The Medicare Access and CHIP Reauthorization Act (MACRA) is off the ground, with practices nationwide setting implementation target dates that are right around the corner.  For locum physicians, an understanding of the system will give you a leg up when working in practices with Medicare patients.  We’ve got the key points for you here.


The good news is that MACRA aims to simplify repayment with the new Merit Based Incentive Payments System (MIPS). It repeals the sustainable growth rate (SGR) methodology for determining updates to the Medicare physician fee schedule.  Practices will need to choose between the new MIPS set-up or an annual positive or flat fee update called the Alternative Payment Model (APM).

Impact and Exemptions:

  • MACRA does not affect providers who do not bill for Medicare or pediatricians.
  • Some hospitals and facilities will be exempt, except requirements to their technology and computerized communication systems.
  • Physicians new to Medicare and with certain other caps (less than $10,000 in Medicare charges, 100 or fewer Medicare patients, etc.) will be exempt.
  • Eligible “providers” will now be eligible “clinicians” and include some additional practitioners such as chiropractors, dentists, nurse practitioners, and physician assistants.

MIPS Versus APM:

The goal of the MIPS (merit-based incentive payment system) is to move to a value-based pay system over one that values sheer volume.  To that end, eligible clinicians will receive a score, the composite performance score (CPS) which will determine reimbursement.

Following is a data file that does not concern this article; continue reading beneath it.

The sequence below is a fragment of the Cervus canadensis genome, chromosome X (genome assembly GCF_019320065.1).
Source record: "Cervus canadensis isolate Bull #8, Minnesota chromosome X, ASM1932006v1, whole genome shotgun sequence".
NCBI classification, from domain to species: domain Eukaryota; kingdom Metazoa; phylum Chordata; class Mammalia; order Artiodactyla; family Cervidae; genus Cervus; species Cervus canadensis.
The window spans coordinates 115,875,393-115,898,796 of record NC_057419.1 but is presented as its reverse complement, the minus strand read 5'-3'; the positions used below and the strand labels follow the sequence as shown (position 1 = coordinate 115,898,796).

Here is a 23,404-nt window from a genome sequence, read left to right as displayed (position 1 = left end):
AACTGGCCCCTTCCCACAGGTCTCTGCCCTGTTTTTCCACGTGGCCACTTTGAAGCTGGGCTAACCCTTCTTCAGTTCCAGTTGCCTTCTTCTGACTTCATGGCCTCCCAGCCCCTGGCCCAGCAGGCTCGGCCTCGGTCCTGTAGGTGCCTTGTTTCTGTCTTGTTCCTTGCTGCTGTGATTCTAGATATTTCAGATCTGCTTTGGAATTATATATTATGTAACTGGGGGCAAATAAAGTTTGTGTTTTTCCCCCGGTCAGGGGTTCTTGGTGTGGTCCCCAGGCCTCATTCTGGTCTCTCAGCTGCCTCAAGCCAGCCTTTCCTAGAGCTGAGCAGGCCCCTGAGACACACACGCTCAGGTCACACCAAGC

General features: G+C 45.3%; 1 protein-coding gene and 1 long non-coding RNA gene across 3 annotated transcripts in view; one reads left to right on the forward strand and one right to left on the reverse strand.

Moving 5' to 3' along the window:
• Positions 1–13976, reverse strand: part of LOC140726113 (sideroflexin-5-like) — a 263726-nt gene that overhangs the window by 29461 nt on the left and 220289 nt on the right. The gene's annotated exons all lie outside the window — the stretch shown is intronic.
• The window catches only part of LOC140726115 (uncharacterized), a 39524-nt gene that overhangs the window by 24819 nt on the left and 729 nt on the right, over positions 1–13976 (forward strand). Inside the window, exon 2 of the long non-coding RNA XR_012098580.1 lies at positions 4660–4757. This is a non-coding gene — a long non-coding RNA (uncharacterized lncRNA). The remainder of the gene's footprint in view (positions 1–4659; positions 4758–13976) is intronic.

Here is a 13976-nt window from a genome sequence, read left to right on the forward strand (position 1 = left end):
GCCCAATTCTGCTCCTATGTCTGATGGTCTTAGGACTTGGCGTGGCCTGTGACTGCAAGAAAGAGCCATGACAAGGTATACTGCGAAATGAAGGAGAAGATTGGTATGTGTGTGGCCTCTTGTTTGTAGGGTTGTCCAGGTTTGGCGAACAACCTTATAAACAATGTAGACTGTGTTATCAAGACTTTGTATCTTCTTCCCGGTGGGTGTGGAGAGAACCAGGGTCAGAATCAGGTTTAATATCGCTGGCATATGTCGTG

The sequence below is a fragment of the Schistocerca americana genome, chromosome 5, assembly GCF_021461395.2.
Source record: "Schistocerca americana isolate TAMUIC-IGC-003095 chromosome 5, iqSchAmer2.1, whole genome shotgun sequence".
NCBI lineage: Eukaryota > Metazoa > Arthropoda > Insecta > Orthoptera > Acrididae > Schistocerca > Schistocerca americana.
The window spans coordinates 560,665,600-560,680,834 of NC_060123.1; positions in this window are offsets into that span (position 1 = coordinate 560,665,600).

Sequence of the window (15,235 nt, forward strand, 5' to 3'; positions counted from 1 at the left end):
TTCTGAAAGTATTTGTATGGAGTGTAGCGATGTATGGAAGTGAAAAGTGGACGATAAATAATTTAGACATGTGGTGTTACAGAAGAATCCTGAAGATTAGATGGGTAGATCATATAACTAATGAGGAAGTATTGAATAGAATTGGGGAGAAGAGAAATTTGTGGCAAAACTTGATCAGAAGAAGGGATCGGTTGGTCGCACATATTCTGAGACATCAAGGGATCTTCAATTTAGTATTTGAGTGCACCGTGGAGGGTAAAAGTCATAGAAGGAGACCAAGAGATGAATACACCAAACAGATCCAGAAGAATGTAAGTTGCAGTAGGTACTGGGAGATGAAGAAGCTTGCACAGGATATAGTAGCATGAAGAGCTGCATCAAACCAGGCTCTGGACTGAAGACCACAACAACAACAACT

The APM (Alternative Payment Model), on the other hand, has the stated goal of increasing the quality of patient care, thereby improving patient outcomes, through various multi-payer options (such as participant groups assuming a certain amount of financial risk themselves).

Both programs are moving to electronic health record (EHR) technology to document and communicate care, but APM specifically requires 50% participation in EHR the first year (which increases to 75% the second year).

Regardless of participation, the EHR will undoubtedly become the standard in computerized healthcare facilitation.

Some Key Dates for MACRA:

  • January 2017: healthcare organizations will start using at least the 2014 Edition Certified EHR. Also, eligible clinicians will start attesting to support of information exchange to the Office of the National Coordinator of Health IT (ONC).
  • Within the first year: healthcare organizations wishing to be exempt from MIPS will set up the APM system.
  • By 2018: The 2015 Edition Certified EHR will be required.
  • By 2019: The former Physician Quality Reporting System (PQRS) will be fully resolved, with all adjustments rolled under MACRA. Also by 2019, practices which failed to implement the new system will start to be penalized.
  • 2019-2024: 5% lump-sum bonuses expected for many providers
  • 2026: The date when all transition should be complete

Want to Learn More?

While administrative personnel are primarily responsible for billing, an understanding of MACRA may help you within the system.  While the hefty, nearly 1,000 page document might not make for the best bedtime reading, you can learn all you wish to know on the Centers for Medicare & Medicaid Services site: